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Interview with Yasuo Sumi: An Artist Who Always Sought "Creation and Discovery"

A project evolving the digitized archive of the book, “GUTAI STILL ALIVE 2015 vol.1”.The 9th edition features a 2013 interview with Yasuo Sumi, a former Gutai Art Association member who passed away in 2015. The interview recollects on his encounter with Shozo Shimamoto who inspired him to paint, his award-winning works, and creative activities in his later years.


Seeking after "creation and discovery," Yasuo Sumi has always been creative in making paintings with unrestrictedly free spirit.


Yasuo Sumi at 88, an artist who was once active as a member of Gutai Art Association, has still been making paintings. His artistic activity to date for as long as about 60 years started with the encounter with late Gutai member Shozo Shimamoto. In this interview at his home in Osaka, Sumi began to talk about that in a cheerful tone. We found there a flexible spirit consistently seeking after his concept "creation and discovery."

―We hear that in 1954, the time when you at 29 returned to work as a public junior high school teacher after spending 3-year medical treatment of tuberculosis, you met Shozo Shimamoto, an artist active at Gutai then, sitting next to you in the teachers' room. I suppose that the chance, which was, as it were, fated to encounter him, made you determine to be artist.

Sumi (hereafter referred to as S): That's true. Shimamoto then was an artist who had already received a first prize at Modern Art, and since he was proficient at art, he was teaching it there though he was originally a teacher of social studies. Shimamoto was already quite famous as an artist, but he, as a co-worker at the school, was very kind to me just after leaving hospital.

―Is it true that the encounter with him had you paint a picture for the first time?

S: Yes, but art has been my favorite thing since childhood. I would see picture books of Miro, Klee, etc. while I was at hospital. Though I wished I could paint such pictures like theirs, I never dreamed of becoming a painter.

―Was there any definite moment to make you start to paint?

S: As I said before, Shimamoto cheered me up just after returning to work. Shimamoto said that he was active making paintings. Asked about what kind of paintings, he showed me a photo of his work awarded a grand-prize at Modern Art, which was composed of entangled lines. The work interested me. Shimamoto said, "This is a kind of work nobody has tried." In spite of myself, I said, "Is this a painting? If so, everyone can draw." Since I knew nothing about contemporary art, the painting looked just like that to me. Then Shimamoto said, "Everybody, even 2 or 3 yearold children, can paint a picture." I answered, "If so, I would like to paint too." Then he would say repeatedly, "Why not, why not..."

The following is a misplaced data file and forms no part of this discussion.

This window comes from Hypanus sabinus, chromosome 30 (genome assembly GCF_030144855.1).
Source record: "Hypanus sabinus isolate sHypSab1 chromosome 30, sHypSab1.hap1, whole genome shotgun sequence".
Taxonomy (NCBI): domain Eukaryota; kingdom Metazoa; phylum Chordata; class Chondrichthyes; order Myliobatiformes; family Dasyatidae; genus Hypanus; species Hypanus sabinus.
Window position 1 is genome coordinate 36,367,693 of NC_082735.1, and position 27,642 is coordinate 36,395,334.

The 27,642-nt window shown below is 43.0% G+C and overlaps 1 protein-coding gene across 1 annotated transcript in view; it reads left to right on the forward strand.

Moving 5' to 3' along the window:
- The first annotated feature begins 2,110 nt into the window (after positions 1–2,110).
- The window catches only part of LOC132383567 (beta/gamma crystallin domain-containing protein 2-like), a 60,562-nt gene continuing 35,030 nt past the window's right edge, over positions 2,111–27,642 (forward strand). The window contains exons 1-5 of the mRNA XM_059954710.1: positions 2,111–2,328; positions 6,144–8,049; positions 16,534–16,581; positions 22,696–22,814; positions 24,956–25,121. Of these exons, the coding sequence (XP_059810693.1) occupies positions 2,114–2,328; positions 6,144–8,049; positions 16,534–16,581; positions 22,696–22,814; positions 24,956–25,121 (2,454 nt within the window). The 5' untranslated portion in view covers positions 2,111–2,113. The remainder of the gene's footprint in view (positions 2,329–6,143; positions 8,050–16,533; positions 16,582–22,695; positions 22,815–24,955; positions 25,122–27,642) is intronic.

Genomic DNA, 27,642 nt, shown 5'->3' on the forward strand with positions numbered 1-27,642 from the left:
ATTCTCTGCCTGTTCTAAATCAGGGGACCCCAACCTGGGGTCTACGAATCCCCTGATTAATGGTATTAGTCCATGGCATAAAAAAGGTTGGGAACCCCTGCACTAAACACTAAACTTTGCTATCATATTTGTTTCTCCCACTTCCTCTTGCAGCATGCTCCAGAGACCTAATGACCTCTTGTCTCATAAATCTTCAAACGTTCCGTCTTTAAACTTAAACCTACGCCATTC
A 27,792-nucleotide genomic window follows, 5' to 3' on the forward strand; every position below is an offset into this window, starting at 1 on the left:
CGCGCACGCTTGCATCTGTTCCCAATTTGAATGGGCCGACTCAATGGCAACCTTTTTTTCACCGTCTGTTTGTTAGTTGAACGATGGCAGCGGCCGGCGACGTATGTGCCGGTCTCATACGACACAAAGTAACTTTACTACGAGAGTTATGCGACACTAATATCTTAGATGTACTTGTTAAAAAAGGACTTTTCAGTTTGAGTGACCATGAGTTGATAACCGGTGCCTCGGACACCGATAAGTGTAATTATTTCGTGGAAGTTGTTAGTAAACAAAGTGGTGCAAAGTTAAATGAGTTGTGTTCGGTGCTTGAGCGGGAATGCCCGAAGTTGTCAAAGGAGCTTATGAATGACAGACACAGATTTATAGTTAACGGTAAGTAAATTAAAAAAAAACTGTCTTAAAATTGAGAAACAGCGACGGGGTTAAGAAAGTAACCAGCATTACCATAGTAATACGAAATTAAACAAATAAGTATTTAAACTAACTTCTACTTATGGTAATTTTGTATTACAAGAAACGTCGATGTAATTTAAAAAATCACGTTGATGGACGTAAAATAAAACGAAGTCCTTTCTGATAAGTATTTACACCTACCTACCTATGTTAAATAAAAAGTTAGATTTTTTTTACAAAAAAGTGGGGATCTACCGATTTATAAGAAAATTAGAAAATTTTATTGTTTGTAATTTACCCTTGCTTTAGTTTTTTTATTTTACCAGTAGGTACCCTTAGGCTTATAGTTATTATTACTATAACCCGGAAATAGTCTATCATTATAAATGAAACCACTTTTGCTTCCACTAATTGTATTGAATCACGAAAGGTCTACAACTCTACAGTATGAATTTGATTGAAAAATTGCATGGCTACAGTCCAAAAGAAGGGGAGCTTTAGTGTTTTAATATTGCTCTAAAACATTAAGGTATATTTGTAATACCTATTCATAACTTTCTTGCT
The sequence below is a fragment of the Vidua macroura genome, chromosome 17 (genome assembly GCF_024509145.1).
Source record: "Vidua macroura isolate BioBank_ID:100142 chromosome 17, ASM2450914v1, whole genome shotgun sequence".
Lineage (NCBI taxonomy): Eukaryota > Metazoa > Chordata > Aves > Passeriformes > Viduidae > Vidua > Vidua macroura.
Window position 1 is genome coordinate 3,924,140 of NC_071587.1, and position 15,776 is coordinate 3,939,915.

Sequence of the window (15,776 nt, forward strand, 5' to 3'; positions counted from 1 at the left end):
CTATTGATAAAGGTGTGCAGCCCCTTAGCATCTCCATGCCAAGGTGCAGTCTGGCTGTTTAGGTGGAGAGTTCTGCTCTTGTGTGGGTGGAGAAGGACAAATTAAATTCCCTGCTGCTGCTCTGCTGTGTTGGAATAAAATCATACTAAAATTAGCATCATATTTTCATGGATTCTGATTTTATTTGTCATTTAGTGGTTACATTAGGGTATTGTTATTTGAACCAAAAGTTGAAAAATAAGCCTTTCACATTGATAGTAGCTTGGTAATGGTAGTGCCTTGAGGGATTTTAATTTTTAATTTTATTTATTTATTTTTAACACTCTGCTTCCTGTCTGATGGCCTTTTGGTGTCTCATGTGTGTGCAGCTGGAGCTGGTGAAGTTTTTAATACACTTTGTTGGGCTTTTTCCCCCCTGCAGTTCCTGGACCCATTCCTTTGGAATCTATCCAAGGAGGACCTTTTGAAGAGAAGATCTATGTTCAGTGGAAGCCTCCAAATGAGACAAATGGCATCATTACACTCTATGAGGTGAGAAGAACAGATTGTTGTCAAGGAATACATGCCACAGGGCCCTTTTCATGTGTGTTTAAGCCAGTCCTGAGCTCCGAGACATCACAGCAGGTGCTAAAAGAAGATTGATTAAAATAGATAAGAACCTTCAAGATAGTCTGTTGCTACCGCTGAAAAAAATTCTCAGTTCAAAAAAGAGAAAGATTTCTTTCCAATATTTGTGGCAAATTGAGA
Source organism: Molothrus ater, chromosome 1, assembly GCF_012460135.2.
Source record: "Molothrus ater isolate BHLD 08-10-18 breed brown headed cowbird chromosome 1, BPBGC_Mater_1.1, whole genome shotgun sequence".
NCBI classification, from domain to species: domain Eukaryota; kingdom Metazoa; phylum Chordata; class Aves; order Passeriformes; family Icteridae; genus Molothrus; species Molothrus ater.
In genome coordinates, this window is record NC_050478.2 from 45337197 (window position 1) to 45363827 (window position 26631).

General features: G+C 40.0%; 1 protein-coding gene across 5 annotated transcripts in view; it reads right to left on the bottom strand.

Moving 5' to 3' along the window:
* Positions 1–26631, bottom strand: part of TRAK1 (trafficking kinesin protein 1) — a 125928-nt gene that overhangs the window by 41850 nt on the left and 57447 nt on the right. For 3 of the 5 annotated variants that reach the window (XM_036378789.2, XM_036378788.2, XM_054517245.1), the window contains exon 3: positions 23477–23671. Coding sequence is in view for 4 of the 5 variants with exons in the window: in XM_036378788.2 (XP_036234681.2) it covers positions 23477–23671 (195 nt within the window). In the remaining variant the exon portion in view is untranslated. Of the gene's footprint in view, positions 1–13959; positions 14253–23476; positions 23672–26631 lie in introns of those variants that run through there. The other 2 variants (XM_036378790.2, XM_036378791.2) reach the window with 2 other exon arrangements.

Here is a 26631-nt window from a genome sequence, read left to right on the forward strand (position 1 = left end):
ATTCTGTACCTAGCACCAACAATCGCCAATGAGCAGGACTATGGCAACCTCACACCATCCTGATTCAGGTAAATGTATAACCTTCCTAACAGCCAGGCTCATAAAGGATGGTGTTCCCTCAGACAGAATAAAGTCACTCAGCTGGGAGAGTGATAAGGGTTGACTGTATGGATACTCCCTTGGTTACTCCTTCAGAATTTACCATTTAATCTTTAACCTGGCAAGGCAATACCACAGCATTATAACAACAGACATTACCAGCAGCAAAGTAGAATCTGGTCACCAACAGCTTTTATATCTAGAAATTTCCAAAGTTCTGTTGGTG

―According to your profile, your work were accepted at Ashiya City Exhibition in Spring, 1954, the year when Gutai was established and also when you began to paint through encountering Shimamoto in spring for the first time. Does this mean that you began to paint in spring and were accepted at the exhibition in just less than 1 month?

S: You’re right. Frequently advised by Shimamoto that I should paint, I started to paint with pen or hand in ink or bokuju (Indian ink) on the back of scores of rough writing papers used every day for tests at our school, and showed them to him. Praised, as "Pretty good," by Shimamoto, I was pleased very much, and so painted one picture after another.

―Was it also around that time when you began to use the inventive tool soroban (abacus) for drawing ?

S: The details are like this: one day I happened to turn an inkwell over on paper and wondered what to do. There I found a soroban and, using it, rapidly painted lines by moving the counters on the soroban as if to roll them on the surface of the paper. This action resulted in extremely beautiful lines. I absorbed myself in drawing one after another and showed them to Shimamoto. He said, "This is awfully excellent," even adding, "If you don't use this manner, let me use it instead." I asked him, "You liked it so much?" He answered, "That's excellent because nobody has ever tried." Encouraged by his words, I would make works of that kind everyday and took them to show him. Next, advised by Shimamoto as "Why not try with this manner in oil," I began to make oil paintings using soroban. Seeing them, Shimamoto said again, "This is awfully excellent." He further advised me to exhibit them, and I said, "Such work cannot be accepted." But he said, "Why not." After all I obeyed him on condition that Shimamoto accompany me when I send in my exhibit. Visiting the exhibition place to send in it with him, I found that most of the exhibits were provided with fine canvas and picture frame, unlike my piece. Anyway, leaving the heavy work there, I came back home.